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Internal Energy and the Dynamics of Quantum Particles - Part IV: Quantum Relativity

Dan Brasoveanu
Year: 2009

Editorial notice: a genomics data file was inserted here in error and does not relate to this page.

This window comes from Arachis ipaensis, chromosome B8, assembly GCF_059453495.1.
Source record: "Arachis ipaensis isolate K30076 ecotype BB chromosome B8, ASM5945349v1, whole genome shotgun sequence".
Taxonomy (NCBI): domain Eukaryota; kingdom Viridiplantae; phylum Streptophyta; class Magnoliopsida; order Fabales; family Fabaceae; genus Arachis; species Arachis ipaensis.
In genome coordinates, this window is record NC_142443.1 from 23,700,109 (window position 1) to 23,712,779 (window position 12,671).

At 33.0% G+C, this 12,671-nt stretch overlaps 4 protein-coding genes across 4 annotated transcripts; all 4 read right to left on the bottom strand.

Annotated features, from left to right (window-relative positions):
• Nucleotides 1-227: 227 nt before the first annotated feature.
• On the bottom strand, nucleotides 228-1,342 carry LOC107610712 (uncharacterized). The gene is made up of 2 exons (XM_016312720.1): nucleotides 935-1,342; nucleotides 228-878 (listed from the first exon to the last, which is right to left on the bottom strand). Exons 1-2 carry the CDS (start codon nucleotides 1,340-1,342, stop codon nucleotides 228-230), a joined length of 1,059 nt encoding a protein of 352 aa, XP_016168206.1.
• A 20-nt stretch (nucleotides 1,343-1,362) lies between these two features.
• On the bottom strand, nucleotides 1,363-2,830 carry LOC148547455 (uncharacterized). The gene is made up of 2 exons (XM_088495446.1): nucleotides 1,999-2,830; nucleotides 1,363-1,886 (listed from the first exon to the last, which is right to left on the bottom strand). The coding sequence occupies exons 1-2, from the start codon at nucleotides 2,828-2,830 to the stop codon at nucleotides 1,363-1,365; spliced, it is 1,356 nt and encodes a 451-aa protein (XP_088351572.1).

Classical physics can predict relativistic effects, such as mass increase, length contraction and time dilation without recourse to particular hypotheses like the existence of aether. The compo-nents of ?elementary' particles are bound by gauge bosons, i.e., quanta of inner forces. The average energy of these quanta and particle velocity are correlated according to the classic Doppler effect. The relativistic Doppler effect is not taken into account because Einstein's principle of relativity is untenable.  Based on the law of energy equi-partition, all oscillators within an ?elementary' particle, i.e., all quanta and matter-like components, have the same average energy. As a result, the relativistic energy and mass are proportional to the Lorentz factor.  In turn, this mass increase leads to length contraction and time dilation. The velocity of light in vacuum obeys the classic rule of velocity addition, but length contraction can hide this fact and therefore explains Michelson and Morley's null results. More recent measurements, which are not skewed by length contraction, prove light obeys the classic theorem of velocity addition.